When the paediatric intensive care unit becomes home: A hermeneutic‐phenomenological study Academic Article uri icon

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abstract

  • BACKGROUND: Family-centred care is the dominant model for providing nursing care in paediatrics. Unit layout has been shown to impact nurses' ability to provide family-centred care. Little is known about the meanings and experiences of paediatric intensive care unit nurses concerning the care they provide to families within their unique physical setting. AIM: This study examined paediatric intensive care unit nurses' lived experience of caring for families following a major hospital transformation project, which included the construction of a new unit and quality improvement changes. STUDY DESIGN: A hermeneutic-phenomenological design was selected to study a paediatric intensive care unit in a large Canadian paediatric teaching hospital. METHODS: Data were collected over a 6-month period through individual interviews, photographs, participant observation, and document review. The sample consisted of 15 paediatric intensive care unit nurses who experienced the unit both pre- and post-transformation. Data were analysed in an ongoing fashion using the method described by Benner to identify common and divergent meanings. RESULTS: Despite pride in offering a family-friendly environment, nurses' practice prejudiced a family focus in favour of patient-centred care. Nurses in this study negotiated physical and practice spaces with families by interpreting that nurses do not belong in the home-like patient room and exhibiting gatekeeping comportments. CONCLUSION: Although similar nurse comportments have been identified in prior works, no previous studies have identified these as forming a pattern of negotiating spaces with families. RELEVANCE TO CLINICAL PRACTICE: This study provides insights into the lived experience of paediatric intensive care unit nurses in relation to family care, which can stimulate reflections at an organizational level about creating environments where nurses and families can both feel at home.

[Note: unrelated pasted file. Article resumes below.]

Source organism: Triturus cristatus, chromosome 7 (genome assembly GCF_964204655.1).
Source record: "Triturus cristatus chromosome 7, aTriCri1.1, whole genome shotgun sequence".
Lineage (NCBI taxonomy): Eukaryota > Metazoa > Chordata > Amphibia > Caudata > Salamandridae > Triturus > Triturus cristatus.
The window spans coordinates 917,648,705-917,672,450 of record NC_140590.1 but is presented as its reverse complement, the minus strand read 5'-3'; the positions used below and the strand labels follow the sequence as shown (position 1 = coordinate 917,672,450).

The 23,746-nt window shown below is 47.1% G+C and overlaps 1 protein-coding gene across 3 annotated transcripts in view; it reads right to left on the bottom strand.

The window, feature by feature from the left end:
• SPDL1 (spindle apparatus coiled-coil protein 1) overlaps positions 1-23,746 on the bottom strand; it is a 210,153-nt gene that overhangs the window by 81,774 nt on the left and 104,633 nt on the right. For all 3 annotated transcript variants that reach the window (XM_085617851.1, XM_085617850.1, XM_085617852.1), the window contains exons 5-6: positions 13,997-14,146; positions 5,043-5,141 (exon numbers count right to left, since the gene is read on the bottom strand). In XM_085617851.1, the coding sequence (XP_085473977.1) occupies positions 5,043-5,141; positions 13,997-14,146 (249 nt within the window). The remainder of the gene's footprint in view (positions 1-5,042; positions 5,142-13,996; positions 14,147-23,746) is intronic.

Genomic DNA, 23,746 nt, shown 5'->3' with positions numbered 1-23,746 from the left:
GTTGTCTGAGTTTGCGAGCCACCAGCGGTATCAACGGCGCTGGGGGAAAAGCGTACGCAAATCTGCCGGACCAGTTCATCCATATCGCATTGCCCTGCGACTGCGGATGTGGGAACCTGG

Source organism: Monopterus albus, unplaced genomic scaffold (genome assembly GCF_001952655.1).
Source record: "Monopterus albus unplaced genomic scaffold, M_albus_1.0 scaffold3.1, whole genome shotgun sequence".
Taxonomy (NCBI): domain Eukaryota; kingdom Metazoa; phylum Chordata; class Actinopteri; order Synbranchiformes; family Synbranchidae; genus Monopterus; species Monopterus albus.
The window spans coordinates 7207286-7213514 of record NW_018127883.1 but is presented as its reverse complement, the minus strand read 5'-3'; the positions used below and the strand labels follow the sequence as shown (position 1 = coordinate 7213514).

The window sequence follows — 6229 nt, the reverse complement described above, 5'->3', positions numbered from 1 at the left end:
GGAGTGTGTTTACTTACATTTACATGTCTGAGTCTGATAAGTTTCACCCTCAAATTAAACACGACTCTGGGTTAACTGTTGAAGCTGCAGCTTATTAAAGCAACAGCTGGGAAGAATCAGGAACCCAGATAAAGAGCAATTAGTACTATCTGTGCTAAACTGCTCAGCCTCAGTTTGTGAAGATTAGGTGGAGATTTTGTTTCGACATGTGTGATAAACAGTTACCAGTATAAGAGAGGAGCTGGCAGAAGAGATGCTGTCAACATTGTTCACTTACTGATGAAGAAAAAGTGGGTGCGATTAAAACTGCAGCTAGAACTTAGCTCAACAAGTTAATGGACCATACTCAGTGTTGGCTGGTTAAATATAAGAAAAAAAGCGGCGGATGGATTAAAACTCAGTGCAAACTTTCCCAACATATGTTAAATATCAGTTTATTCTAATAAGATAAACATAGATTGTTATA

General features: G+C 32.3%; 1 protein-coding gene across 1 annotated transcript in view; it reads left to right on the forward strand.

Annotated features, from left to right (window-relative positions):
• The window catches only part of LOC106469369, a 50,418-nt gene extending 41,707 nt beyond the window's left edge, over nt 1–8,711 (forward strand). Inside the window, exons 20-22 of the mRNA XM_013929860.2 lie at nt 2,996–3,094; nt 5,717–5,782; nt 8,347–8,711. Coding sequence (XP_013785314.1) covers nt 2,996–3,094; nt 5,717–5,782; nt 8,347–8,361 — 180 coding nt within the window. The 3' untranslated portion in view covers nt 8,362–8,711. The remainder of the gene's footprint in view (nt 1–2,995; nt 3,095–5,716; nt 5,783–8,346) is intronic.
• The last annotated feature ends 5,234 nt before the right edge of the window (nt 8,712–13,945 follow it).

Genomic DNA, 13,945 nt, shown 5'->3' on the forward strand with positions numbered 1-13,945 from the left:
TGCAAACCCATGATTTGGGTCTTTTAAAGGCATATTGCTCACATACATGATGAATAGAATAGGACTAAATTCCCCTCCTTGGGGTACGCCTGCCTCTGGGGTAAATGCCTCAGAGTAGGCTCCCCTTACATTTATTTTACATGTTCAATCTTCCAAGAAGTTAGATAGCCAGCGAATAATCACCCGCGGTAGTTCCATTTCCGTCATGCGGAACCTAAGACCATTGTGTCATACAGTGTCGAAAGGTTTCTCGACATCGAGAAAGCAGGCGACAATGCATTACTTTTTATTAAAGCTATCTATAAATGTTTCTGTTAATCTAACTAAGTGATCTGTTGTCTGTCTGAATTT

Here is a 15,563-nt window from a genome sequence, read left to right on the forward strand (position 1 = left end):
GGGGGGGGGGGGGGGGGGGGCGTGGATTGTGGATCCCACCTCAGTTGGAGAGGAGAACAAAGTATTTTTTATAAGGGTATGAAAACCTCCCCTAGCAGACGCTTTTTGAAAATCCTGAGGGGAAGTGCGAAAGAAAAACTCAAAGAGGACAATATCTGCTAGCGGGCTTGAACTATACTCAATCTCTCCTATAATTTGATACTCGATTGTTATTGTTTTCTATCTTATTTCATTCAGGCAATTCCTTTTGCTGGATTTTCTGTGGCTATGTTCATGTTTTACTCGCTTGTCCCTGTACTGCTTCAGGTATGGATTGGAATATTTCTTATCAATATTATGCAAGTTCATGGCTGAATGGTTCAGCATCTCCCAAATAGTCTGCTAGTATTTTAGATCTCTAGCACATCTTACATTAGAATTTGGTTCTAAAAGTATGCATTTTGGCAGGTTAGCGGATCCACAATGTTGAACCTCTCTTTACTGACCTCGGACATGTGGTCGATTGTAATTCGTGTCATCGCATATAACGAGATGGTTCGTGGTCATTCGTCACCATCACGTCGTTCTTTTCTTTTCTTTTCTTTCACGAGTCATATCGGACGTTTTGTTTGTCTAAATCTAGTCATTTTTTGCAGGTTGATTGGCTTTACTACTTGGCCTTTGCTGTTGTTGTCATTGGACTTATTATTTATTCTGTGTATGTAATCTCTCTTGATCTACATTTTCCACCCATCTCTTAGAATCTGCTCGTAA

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publication date

  • May 2020